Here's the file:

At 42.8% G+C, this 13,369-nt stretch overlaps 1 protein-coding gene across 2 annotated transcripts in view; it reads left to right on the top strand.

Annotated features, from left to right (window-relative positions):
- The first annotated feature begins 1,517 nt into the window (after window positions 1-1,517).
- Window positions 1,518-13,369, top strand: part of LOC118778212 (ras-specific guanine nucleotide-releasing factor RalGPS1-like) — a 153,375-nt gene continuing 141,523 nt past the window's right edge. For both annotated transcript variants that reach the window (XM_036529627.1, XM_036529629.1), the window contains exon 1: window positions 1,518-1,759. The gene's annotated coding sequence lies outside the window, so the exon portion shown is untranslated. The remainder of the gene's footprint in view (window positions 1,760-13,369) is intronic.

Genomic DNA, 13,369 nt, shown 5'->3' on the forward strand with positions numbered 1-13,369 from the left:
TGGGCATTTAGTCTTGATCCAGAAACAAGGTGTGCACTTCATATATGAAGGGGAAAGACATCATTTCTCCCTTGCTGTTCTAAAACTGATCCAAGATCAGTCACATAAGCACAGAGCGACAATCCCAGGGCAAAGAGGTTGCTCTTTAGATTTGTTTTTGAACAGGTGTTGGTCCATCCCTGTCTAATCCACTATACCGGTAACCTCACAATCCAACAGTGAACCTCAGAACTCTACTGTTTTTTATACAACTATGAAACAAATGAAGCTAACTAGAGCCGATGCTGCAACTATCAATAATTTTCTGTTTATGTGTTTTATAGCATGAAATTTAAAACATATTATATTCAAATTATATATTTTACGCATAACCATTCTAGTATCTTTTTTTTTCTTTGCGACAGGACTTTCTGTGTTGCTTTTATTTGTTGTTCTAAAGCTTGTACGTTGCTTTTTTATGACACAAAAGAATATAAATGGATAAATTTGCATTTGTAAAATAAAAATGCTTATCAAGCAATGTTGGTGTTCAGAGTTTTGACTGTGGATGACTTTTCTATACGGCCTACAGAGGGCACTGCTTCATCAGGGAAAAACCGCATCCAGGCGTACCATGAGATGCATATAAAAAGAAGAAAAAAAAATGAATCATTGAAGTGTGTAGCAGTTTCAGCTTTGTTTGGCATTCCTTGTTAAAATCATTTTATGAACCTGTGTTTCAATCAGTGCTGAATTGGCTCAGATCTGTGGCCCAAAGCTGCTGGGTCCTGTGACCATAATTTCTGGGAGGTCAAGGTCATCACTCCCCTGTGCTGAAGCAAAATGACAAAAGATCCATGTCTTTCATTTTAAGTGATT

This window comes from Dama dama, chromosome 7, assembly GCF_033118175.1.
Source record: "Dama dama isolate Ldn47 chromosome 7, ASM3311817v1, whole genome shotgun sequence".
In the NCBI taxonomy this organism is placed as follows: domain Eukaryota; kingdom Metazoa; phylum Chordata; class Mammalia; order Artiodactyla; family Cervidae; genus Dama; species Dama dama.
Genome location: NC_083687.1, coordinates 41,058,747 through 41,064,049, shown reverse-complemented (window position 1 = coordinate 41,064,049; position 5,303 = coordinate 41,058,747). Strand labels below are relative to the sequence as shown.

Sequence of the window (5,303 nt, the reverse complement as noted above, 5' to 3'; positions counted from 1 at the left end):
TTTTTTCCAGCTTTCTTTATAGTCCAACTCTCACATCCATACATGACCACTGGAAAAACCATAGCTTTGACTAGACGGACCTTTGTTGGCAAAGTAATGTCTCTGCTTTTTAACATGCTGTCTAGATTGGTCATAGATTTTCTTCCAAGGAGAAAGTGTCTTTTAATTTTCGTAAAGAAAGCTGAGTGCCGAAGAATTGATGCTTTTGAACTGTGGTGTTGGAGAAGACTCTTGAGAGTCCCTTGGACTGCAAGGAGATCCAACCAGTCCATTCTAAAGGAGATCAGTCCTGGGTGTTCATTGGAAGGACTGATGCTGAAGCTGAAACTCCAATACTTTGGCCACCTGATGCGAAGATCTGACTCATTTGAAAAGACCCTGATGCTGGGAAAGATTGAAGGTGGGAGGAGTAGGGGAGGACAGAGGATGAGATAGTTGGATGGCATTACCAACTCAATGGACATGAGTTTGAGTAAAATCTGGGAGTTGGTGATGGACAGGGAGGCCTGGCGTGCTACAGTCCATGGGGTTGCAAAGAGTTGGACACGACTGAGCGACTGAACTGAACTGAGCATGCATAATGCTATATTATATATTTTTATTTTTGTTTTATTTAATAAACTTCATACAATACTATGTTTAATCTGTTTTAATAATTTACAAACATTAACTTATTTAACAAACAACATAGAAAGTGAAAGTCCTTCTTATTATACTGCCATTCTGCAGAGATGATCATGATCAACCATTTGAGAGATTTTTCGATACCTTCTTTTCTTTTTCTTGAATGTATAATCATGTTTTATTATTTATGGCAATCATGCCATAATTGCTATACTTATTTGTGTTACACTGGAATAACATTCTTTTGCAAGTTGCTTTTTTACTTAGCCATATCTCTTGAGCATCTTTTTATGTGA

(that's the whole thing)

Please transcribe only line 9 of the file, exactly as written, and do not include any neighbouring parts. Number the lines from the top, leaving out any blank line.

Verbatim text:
In the NCBI taxonomy this organism is placed as follows: domain Eukaryota; kingdom Metazoa; phylum Chordata; class Mammalia; order Artiodactyla; family Cervidae; genus Dama; species Dama dama.